Internally, the LG Viper boasts a meager 2GB of internal storage, but it does accept microSD cards up to 32GB. The microSD slot is actually away from the battery, so you can hotswap cards as you please, but forcing the customer's hand in buying one seems kind of a letdown, especially as internal storage on phones continues to get larger and considering the LG Viper isn't a bottom-of-the-barrel budget device.
As for making and receiving calls, the LG Viper handles it all like a champ. I didn't notice any issues with reception or call quality, so its
secondary primary function of making calls is right in line with everything else, quality-wise.
I must be frank and be the bearer of bad news: The LG Viper ships with Gingerbread on it. Sure, it's 2.3.7, and yes, it's (mostly) unadulterated a vanilla, but it's Gingerbread in a world that has known the taste of Ice Cream Sandwich, and while it works, it's just not as sweet.
There's not much to say about the software on the LG Viper. If you've ever used vanilla Gingerbread before, that's pretty much it. It's clean, easy to use, and at this point, antiquated. Fortunately, it all runs along at a nice clip (I didn't experience any performance issues), probably because of the powerful internals in relation to the software.
I will admit, I think the app drawer opening is probably the nicest I've seen it, but at this point, we're splitting hairs trying to find good or bad things to say about it. If anything, I hope LG has the Viper on a planned upgrade list, because Gingerbread is old hat (and Ice Cream Sandwich would look great on this NOVA display).
Looking on the bright side, the LG Viper comes almost completely clean of bloatware. Yeah, there's some of the stock Sprint apps, but other than that, this is a pretty clean install, both on the app and widget front.
LG Viper 4G LTE Battery life
If there's one thing especially impressive about the LG Viper, it's the battery life. A 1700mAh battery for a device this small (and I use small hesitantly) is more than enough juice, even with the screen brightness cranked up to maximum. Chalk it up to the smaller screen, efficient NOVA display, or lack of LTE radios raining on the parade, but you can expect to get a full day's use out of the included battery.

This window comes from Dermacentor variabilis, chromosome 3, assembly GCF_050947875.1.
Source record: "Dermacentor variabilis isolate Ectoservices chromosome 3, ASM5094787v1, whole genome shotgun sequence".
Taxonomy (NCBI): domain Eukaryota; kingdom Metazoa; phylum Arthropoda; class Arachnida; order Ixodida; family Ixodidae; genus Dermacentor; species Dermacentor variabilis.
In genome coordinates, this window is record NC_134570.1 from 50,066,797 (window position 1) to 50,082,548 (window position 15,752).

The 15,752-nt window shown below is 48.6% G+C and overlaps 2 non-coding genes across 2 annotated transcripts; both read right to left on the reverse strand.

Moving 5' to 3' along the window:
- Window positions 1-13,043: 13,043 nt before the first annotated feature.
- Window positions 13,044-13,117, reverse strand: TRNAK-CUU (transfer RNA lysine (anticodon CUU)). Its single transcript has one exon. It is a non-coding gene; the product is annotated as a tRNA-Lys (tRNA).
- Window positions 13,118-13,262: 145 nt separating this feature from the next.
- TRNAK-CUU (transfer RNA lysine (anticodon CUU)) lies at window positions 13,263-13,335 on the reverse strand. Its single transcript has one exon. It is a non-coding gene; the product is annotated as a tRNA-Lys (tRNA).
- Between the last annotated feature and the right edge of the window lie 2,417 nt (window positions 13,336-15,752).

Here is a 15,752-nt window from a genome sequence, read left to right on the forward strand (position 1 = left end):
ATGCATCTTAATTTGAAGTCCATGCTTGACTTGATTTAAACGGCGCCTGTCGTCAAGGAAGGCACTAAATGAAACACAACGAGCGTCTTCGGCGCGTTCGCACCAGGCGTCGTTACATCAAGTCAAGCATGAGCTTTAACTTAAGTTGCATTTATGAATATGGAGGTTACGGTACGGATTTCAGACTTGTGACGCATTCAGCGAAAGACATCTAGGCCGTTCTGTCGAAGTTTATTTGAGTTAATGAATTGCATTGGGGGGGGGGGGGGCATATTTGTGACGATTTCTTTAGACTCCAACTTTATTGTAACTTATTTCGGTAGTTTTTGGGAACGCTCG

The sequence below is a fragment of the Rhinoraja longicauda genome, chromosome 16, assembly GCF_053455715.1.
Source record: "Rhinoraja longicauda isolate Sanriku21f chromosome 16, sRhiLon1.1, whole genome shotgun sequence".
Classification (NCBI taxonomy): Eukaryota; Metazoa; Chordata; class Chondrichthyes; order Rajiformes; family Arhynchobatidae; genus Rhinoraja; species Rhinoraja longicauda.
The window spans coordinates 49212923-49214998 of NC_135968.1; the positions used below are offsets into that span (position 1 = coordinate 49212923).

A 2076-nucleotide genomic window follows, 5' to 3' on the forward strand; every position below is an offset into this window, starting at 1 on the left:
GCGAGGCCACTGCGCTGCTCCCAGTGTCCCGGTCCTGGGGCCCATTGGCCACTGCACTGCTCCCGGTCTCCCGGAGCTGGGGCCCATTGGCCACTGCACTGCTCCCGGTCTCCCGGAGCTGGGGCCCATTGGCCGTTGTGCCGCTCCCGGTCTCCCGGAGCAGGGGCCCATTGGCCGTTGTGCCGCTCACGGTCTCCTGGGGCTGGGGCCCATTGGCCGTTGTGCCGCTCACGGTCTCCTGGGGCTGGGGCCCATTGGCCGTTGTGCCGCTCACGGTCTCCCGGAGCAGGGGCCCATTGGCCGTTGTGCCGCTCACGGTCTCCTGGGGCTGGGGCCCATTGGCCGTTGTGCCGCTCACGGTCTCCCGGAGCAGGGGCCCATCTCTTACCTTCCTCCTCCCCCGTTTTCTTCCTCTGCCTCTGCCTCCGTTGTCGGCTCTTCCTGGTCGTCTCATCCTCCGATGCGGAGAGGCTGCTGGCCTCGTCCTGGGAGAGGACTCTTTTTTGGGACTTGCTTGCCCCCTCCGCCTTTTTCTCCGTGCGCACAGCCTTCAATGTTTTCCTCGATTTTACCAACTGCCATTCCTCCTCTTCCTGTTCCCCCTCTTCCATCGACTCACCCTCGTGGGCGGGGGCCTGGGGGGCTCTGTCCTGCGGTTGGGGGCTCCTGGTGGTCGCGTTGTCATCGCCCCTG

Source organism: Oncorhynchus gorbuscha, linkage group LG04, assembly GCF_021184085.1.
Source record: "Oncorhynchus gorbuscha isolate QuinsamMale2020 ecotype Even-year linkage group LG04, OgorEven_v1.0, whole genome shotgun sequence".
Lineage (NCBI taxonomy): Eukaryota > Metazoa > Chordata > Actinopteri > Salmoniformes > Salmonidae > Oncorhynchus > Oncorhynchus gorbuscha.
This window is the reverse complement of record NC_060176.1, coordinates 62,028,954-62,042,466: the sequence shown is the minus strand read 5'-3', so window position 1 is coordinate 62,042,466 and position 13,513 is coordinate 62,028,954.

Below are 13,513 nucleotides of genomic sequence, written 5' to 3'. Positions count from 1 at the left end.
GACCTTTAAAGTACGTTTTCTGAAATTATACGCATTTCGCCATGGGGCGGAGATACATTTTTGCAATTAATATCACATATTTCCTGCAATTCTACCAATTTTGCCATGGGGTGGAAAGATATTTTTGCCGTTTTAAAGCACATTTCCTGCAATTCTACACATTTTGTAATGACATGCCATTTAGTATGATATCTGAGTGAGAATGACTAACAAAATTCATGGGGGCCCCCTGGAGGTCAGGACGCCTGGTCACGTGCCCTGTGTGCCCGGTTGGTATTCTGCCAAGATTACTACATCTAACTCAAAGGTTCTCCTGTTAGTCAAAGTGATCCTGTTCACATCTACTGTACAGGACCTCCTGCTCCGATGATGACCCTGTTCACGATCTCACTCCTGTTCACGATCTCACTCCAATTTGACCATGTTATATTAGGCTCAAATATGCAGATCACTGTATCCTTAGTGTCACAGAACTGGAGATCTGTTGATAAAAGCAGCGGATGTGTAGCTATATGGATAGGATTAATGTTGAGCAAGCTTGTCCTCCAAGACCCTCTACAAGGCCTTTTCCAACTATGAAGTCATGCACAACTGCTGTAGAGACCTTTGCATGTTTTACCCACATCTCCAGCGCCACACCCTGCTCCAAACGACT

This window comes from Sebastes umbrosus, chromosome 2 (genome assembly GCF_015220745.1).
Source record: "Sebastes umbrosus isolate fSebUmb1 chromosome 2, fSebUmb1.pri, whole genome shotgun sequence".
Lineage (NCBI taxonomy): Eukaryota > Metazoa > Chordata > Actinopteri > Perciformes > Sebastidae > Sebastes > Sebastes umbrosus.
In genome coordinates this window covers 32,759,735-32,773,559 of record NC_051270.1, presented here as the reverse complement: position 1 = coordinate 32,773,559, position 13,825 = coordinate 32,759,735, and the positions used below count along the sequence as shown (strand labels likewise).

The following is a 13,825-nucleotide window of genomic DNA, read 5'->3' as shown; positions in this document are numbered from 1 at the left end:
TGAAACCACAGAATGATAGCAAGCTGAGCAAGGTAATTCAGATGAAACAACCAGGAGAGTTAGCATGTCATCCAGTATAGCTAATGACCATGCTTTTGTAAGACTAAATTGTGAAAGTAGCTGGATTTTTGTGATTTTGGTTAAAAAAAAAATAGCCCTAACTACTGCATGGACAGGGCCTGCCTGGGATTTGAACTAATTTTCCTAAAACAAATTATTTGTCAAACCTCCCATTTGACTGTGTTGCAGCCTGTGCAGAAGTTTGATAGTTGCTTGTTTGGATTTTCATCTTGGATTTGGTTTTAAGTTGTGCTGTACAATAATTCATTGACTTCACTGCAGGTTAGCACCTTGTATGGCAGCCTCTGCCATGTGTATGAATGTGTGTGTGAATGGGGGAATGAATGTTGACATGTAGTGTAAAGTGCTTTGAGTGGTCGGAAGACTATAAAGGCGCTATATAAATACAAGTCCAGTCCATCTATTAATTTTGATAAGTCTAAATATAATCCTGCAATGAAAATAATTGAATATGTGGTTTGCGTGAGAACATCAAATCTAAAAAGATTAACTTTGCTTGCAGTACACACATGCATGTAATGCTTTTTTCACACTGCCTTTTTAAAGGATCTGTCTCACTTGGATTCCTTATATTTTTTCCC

My time with the LG Viper also included taking 1080p video from the rear camera, VGA video from the front, and loads of pictures, and even then, the battery never wavered.
The LG Viper includes a 5MP shooter on the back with an included flash, and its basically a no-frills shooter. Point, shoot, and you're done. It's notable that the sensor focuses pretty quickly and almost immediately takes a shot, especially if there's good light. It's not quite zero shutter lag territory (like the Galaxy Nexus introduced), but it's certainly faster than most.
Picture quality in high light is good. Colors pop, images are in focus, everything looks good. In lower light conditions colors can get muddy or washed out, and overall there's a drop in sharpness (even with the flash).
The 5MP camera on the back can take full 1080p video, and while the video will certainly get you through in a pinch, the audio is nothing to phone home about. Subsequently, the VGA camera on the front is similar. You won't be winning any awards for your quality, but at least you'll be able to catch footage in an instant.
Below is a gallery of images taken using the rear-facing camera on the LG Viper. You can download a zipped file of all of the images at full size here.
LG Viper 4G LTE Wrap-up
The LG Viper isn't going to blow your face off with its bleeding edge tech, but it was never meant to. What it was designed to do, however, was provide a solid Android experience on reasonably good hardware, and on that front, it delivers wholeheartedly.
It's fast, well-built, and has a gorgeous display. (Seriously, having never used a NOVA display before, I'll be missing it when it's gone.) It also offers up NFC and LTE radios together in a Sprint device, which is a distinction most other phones don't have. Yeah, LTE isn't turned on right now, but when it is (and if you're in a launch city), you can expect to take advantage of faster data speeds than you've ever seen on Sprint, and that's pretty cool.
For a mere $99 on contract, you're one Benjamin away from a phone with great future potential that'll last. If you're the cutting edge type, congratulations on making it through this entire LG Viper 4G LTE review. Just know this phone isn't targeted at you. For the market LG and Sprint are aiming to tap, though, I think they hit the nail on the head, balancing price, build quality, and features all in one very attractive handset.